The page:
What Do Darth Vader and CPR Have in Common?

March 4, 2016

About a 104 beats per minute.

That’s right, Star Wars fans. If you can hum Vader’s theme song, The Imperial March (and we know you can), then you can also deliver the recommended rate of compressions for hands-only CPR. Why? Because the infamous Sith Lord marches to the rhythm of 104 beats per minute, which is within the 100- to 120-compressions-per-minute range recommended by the American Heart Association (AHA).

But don’t take our word for it: the proof is in this public service announcement from the Kiowa County EMS team.

Here’s why this is important: CPR is not only easy to learn, it’s also invaluable. According to the AHA, effective bystander CPR administered immediately after collapse from sudden cardiac arrest can double a victim’s chance of survival.

So—whether you get your training from the Dark Side, the Light Side, or from a local organization unaffiliated with the greater galactic politics of a galaxy far, far away—think about registering for a CPR class. One day, you might just save a life.

 


To register for one of Think Safe’s in-person training courses or to find out more about what we can do to help you and your organization be more prepared in the event of an emergency, click Contact Us below. Or, if you like what we do here, and you know someone who could benefit from our services, refer us. We’d appreciate it!

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20 Year Reunion with First Person Saved by AED in Wisconsin!

June 12, 2010

Has it been that long?…..

[AEDs have been on the market about 20 years! Their prices have gone from $5,000 to $1,200-$1,500.  Their weight and size has been cut in half at least.  Yet, there is one commonality – they are still lifesaving equipment!]

Twenty years ago Wednesday, Waukesha Wisconsin firefighters Todd Laurent and Jeff Schulz saved Chuck Krebs’ life, using what was a brand new defibrillator at the time.  Chuck and his wife Jackie spent Wednesday evening thanking the men who saved him.

Chuck is the first person in Wisconsin saved by a defibrillator!  He had a heart attack and collapsed while at work inside his garage in Waukesha.  He was pronounced dead, but the firefighters arrived promptly and used the defibrillator to bring Chuck back to life.  Chuck returned to a normal life thanks to his heroes.  To read more:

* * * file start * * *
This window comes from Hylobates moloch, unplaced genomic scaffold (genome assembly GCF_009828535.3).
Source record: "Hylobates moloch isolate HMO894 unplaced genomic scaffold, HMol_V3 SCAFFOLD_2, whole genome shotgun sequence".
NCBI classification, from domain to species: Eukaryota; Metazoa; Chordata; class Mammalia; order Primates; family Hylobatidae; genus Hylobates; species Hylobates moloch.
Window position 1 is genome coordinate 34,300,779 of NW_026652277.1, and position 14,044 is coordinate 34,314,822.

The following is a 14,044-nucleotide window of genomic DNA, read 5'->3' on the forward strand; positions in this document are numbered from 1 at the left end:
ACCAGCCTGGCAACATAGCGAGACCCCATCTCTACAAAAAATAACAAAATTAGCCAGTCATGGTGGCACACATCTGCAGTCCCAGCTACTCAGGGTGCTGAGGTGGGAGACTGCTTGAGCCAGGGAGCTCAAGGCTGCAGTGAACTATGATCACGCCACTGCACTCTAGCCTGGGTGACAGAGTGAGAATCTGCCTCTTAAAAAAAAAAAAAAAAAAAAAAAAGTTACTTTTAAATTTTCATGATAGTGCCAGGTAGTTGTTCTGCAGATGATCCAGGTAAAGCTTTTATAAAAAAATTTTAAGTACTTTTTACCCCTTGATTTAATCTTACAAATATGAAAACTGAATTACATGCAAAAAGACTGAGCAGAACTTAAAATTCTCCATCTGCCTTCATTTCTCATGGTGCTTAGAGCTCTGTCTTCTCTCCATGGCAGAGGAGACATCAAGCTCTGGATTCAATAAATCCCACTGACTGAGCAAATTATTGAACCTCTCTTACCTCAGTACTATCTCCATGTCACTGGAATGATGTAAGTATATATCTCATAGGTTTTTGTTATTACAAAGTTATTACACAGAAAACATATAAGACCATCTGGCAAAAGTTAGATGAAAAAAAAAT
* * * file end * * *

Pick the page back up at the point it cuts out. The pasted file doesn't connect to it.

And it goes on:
http://www.todaystmj4.com/news/local/89081037.html

 

For more information, contact one of our AED experts at 888-473-1777 or complete the following form and we will be happy to get in touch with you!


Are the AED pads interchangeable?

January 22, 2010
Medical Examiner, Emergency Physician, former paramedic

Donald J. Linder, DO

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Answer: No AED pads are interchangeable between public access defibrillator models. However, there are a few public access AED devices that are high-end brand name devices that allow for adapters and compatibility with EMS models for Zoll, Philips or Medtronic (Physio Control).

Many times EMS agencies/personnel will ask their area businesses considering an AED purchase to consider this feature because they say it saves them time and resources when arriving on the scene.  They can take an already adhered set of pads and then hook them up to their machines and start treatment sooner under their watch.  Of course, I understand why they would want to save time and decrease use of resources.  But, what has to be considered is “WILL EMS ACTUALLY USE THE PADS PUT ON BY A LAY RESCUER?”

As an industry expert, medical director, ER Physician and former paramedic, I can tell you that the vast majority of volunteer and paid EMS/1st responders medical direction personnel have put protocols in place that do not promote this practice, in order to decrease malpractice liability and potential lawsuits.

While some AED reps (only those who have adapters) promote this feature the problem is that litigation fears in the real world makes it very hard to follow through on something that appears to make a ton of sense.

What is a medical director’s opinion on this matter? If the pads are applied incorrectly there is an element of unknown in the treatment of the patient.  Ideally, they will not use the pads placed with the AED but rather will remove those and apply their own set of AED pads that they know are applied correctly. They know have not expired or are not recalled and in fact do work properly, and that they know are OK to use to treat their patient.

With this mindset, the adaptable pads feature appears to be something that is overpriced and not worth the debate which it creates, when the feature is being promoted in the public access defibrillation market where pads are placed by layrescuers and untrained EMS professionals.

Bottom line:  what does the local EMS squad’s medical director have to say on this issue? It is better to let them weigh in and give their opinion as it may save time and resources in the AED selection process for area public access defibrillation programs.
Donald James Linder, D.O.

Medical Director

Linn County Medical Examiner

IA Licensed Physician #02997